Therefore confess your sins to one another and pray for one another, so that you may be healed. The prayer of the righteous is powerful and effective. (James 5:16-17)
Group prayer refers to the gathering together of Christians in order to pray and glorify the Lord together as one body. If one considers the New Testament as a whole (as opposed to picking verses out of context, like some do with Matthew 6:6), it is clear that Christ intended for his followers to be united as a whole. Shortly before he was arrested, Jesus, whilst speaking to the heavens, requested this of his Father: “Holy father, protect them in your name that you have given me, so that they may be one, as we are one.” (John 17:11) Paul repeatedly reinforced the idea of the Church “family,” using familial language to address the recipients of his letters (“Brothers,” “Sisters,” etc.) and constantly implores them to behave as one body. Consider the following:
“There is no longer Jew or Greek, there is no longer slave or free, there is no longer male and female; for all of you are one in Christ Jesus.” (Galatians 3:28)
“Finally, all of you, have unity of spirit, sympathy, love for one another, a tender heart, and a humble mind.” (I Peter 3:8)
“Finally, brothers and sisters, farewell. Put things in order, listen to my appeal, agree with one another, live in peace; and the God of love and peace will be you.” (II Corinthians 13:11)
Therefore, the practice of group prayer is something that we as Christians are encouraged to do; there is, of course, a time for private study and prayer, but group prayer is important as well, as it unites the family and allows them to give spiritual support to one another.
The Benefits of a Prayer Group
Prayer groups have many benefits for attendees.
They bind people together, allowing them to see similarities amongst them instead of the differences, allowing them to bond as group and become more trustful towards one another.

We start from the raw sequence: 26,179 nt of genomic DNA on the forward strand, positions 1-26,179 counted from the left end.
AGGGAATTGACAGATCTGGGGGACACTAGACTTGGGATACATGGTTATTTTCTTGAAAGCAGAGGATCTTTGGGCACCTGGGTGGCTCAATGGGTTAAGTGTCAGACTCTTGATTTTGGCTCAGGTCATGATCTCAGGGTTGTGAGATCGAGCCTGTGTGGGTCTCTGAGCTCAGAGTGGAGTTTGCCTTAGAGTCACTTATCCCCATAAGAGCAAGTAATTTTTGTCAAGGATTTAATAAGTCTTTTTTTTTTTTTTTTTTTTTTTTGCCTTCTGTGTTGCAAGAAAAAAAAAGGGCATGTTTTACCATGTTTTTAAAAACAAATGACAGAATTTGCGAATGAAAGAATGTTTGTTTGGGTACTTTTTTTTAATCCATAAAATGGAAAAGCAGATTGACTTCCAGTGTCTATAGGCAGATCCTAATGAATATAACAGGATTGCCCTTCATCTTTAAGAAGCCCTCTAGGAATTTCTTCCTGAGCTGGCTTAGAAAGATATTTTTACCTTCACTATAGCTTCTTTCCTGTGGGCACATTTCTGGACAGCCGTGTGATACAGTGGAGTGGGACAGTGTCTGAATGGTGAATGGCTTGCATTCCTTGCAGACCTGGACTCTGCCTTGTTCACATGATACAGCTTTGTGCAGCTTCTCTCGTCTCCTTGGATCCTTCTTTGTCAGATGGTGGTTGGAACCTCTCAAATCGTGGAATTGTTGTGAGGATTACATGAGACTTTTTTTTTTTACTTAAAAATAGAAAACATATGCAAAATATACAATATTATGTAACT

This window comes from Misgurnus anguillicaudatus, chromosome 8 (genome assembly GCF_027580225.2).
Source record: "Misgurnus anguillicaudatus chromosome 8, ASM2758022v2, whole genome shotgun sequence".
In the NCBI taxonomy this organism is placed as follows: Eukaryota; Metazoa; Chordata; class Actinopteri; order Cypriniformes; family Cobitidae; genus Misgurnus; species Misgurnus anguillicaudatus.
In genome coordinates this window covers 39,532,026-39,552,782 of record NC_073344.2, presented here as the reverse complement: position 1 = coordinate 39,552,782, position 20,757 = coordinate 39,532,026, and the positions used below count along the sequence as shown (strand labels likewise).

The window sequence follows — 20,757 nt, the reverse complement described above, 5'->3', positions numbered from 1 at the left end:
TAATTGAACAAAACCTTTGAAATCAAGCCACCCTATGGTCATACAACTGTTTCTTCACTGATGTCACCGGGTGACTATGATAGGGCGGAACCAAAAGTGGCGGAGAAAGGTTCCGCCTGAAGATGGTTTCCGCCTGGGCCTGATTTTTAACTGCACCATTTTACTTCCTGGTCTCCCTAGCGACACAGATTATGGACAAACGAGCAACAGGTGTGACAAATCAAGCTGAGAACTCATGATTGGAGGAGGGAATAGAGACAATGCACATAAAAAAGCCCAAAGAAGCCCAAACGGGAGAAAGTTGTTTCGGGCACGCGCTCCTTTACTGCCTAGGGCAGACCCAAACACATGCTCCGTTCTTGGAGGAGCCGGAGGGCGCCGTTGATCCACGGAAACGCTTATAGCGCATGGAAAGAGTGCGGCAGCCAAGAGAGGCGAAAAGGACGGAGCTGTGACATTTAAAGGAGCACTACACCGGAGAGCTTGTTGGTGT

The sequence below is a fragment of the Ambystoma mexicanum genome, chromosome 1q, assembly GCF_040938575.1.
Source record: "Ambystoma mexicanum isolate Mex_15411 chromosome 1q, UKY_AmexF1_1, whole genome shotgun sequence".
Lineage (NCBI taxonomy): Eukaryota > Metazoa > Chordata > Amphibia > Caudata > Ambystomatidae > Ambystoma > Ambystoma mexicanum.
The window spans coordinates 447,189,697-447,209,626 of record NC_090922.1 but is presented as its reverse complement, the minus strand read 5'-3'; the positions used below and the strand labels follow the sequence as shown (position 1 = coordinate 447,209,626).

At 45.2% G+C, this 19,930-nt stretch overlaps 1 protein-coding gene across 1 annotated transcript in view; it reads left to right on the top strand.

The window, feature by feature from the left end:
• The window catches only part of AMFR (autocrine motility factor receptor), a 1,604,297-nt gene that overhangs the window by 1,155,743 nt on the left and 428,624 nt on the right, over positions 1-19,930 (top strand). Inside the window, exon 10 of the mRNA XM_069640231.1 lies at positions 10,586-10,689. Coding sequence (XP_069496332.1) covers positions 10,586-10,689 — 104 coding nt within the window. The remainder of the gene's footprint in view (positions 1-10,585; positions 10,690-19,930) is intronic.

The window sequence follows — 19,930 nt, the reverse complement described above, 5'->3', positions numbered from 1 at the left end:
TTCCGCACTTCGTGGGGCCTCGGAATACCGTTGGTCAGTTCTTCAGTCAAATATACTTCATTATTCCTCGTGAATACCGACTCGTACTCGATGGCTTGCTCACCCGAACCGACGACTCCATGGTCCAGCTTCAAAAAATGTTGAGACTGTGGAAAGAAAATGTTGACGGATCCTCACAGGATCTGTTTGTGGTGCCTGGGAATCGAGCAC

Prayer meetings can also be places where attendees confess their sins to the group, as Christians are called to do.
It is a way to witness the power of prayer. Meeting regularly as a prayer group allows members to see the ways prayer works; for example, an individual’s need to find a job may be prayed about within the group and when that person finally does find a job, the entire group is there to bear witness.
It is way for Christians to encourage one another in their relationship with Christ.
The Disadvantages of a Prayer Group
Of course, the regular services of the entire church have some advantages over that of small prayer groups.
Small prayer groups are not great ways to evangelize to nonbelievers. Praying out loud and baring the soul to others is never easy, but it is even harder to do in a group of strangers. Because prayer groups are by nature intimate gatherings, bringing guests is more likely to make them feel uncomfortable. A regular service is best for spreading the Gospel.
Small prayer groups do not connect attendees to most of their church family.
What Happens at a Prayer Group?
The tone, atmosphere, and activities of prayer groups can vary even within the same church family because of the human element. However, most prayer groups include the same basic practices: often they will begin by singing several songs, then someone might read a Bible verse or talk about a passage. After that, they will likely go around the room for everyone to give their prayer requests, and finally, the group’s members will take turns praying for another. This typically concludes the meeting, though members will often eat together after the official time has ended.
Participating in a mixture of private and group prayer can really enhance your spiritual life, as it combines the one-on-one personal reflection and group support into one package. However it is practiced, always remember:
“Do not be anxious about anything, but in everything by prayer and supplication with thanksgiving, let your requests be made known to God.” (Philippians 4:4)